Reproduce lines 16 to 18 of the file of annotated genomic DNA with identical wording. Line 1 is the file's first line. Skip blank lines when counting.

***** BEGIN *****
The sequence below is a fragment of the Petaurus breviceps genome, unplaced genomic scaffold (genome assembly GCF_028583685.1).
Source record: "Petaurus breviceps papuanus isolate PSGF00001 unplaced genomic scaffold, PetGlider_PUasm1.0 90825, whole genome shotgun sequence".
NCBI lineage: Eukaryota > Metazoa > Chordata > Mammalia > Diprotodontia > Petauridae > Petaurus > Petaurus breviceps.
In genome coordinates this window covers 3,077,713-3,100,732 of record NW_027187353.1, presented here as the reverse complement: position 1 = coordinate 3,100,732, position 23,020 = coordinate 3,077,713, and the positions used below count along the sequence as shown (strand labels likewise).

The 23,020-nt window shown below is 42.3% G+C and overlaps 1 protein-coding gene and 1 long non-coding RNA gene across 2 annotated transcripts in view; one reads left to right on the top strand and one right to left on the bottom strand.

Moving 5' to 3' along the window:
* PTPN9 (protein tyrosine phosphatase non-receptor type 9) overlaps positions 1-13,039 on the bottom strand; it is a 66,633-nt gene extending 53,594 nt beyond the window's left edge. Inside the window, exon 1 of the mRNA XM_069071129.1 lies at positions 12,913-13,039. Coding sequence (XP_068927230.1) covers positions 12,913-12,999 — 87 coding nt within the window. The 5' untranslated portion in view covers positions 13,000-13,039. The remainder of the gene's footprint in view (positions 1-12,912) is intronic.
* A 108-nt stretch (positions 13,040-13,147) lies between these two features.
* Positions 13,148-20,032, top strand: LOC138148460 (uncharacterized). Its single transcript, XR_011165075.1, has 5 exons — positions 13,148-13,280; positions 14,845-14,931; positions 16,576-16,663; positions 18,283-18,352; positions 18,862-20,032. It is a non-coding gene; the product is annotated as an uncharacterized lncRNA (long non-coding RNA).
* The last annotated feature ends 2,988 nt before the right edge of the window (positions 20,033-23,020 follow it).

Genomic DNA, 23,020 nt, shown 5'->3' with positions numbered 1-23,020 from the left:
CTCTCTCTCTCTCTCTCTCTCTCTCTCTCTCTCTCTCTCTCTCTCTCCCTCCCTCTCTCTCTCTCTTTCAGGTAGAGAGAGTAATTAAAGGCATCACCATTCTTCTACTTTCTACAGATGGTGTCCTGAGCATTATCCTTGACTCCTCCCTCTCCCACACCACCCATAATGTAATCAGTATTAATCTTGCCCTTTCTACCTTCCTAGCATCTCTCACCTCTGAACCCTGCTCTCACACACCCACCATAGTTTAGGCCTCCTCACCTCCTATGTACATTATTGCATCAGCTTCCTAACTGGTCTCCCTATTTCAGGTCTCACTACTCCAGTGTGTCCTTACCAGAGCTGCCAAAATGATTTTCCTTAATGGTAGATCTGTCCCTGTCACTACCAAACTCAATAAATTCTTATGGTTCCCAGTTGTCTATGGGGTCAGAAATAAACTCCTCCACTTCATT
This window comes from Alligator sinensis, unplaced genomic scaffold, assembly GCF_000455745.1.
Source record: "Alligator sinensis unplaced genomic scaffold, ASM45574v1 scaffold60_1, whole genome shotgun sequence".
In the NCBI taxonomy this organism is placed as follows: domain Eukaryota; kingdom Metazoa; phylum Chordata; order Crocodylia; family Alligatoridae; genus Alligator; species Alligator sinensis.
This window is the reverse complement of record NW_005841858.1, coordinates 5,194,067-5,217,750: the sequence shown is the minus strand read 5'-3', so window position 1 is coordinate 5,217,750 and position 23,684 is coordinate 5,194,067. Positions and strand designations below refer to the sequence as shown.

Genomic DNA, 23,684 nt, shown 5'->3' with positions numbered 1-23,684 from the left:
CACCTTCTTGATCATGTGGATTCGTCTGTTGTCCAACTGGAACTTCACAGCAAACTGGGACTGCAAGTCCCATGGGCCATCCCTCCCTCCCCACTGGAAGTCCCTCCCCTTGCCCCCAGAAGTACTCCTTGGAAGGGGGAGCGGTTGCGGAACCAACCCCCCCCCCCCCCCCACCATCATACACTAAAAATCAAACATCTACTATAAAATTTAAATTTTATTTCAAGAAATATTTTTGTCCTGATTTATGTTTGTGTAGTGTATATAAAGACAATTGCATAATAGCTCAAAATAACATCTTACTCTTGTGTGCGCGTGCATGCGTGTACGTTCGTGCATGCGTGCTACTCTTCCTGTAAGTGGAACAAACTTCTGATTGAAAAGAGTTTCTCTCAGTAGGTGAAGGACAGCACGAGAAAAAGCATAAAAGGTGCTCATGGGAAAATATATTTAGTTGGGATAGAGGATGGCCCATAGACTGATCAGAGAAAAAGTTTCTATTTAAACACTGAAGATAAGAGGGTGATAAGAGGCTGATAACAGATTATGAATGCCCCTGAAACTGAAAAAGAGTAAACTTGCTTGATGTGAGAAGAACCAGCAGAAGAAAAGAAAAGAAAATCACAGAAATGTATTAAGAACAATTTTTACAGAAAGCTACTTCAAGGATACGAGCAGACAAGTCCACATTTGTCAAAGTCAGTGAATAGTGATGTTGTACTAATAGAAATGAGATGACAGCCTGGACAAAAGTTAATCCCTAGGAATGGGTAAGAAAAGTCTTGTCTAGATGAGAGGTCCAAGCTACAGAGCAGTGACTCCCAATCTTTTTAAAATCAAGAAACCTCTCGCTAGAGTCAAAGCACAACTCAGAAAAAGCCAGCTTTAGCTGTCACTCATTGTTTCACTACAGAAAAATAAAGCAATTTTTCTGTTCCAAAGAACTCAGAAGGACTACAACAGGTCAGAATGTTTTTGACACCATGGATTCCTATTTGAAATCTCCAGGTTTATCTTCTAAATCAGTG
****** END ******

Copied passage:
This window is the reverse complement of record NW_005841858.1, coordinates 5,194,067-5,217,750: the sequence shown is the minus strand read 5'-3', so window position 1 is coordinate 5,217,750 and position 23,684 is coordinate 5,194,067. Positions and strand designations below refer to the sequence as shown.

Genomic DNA, 23,684 nt, shown 5'->3' with positions numbered 1-23,684 from the left:
CACCTTCTTGATCATGTGGATTCGTCTGTTGTCCAACTGGAACTTCACAGCAAACTGGGACTGCAAGTCCCATGGGCCATCCCTCCCTCCCCACTGGAAGTCCCTCCCCTTGCCCCCAGAAGTACTCCTTGGAAGGGGGAGCGGTTGCGGAACCAACCCCCCCCCCCCCCCCACCATCATACACTAAAAATCAAACATCTACTATAAAATTTAAATTTTATTTCAAGAAATATTTTTGTCCTGATTTATGTTTGTGTAGTGTATATAAAGACAATTGCATAATAGCTCAAAATAACATCTTACTCTTGTGTGCGCGTGCATGCGTGTACGTTCGTGCATGCGTGCTACTCTTCCTGTAAGTGGAACAAACTTCTGATTGAAAAGAGTTTCTCTCAGTAGGTGAAGGACAGCACGAGAAAAAGCATAAAAGGTGCTCATGGGAAAATATATTTAGTTGGGATAGAGGATGGCCCATAGACTGATCAGAGAAAAAGTTTCTATTTAAACACTGAAGATAAGAGGGTGATAAGAGGCTGATAACAGATTATGAATGCCCCTGAAACTGAAAAAGAGTAAACTTGCTTGATGTGAGAAGAACCAGCAGAAGAAAAGAAAAGAAAATCACAGAAATGTATTAAGAACAATTTTTACAGAAAGCTACTTCAAGGATACGAGCAGACAAGTCCACATTTGTCAAAGTCAGTGAATAGTGATGTTGTACTAATAGAAATGAGATGACAGCCTGGACAAAAGTTAATCCCTAGGAATGGGTAAGAAAAGTCTTGTCTAGATGAGAGGTCCAAGCTACAGAGCAGTGACTCCCAATCTTTTTAAAATCAAGAAACCTCTCGCTAGAGTCAAAGCACAACTCAGAAAAAGCCAGCTTTAGCTGTCACTCATTGTTTCACTACAGAAAAATAAAGCAATTTTTCTGTTCCAAAGAACTCAGAAGGACTACAACAGGTCAGAATGTTTTTGACACCATGGATTCCTATTTGAAATCTCCAGGTTTATCTTCTAAATCAGTG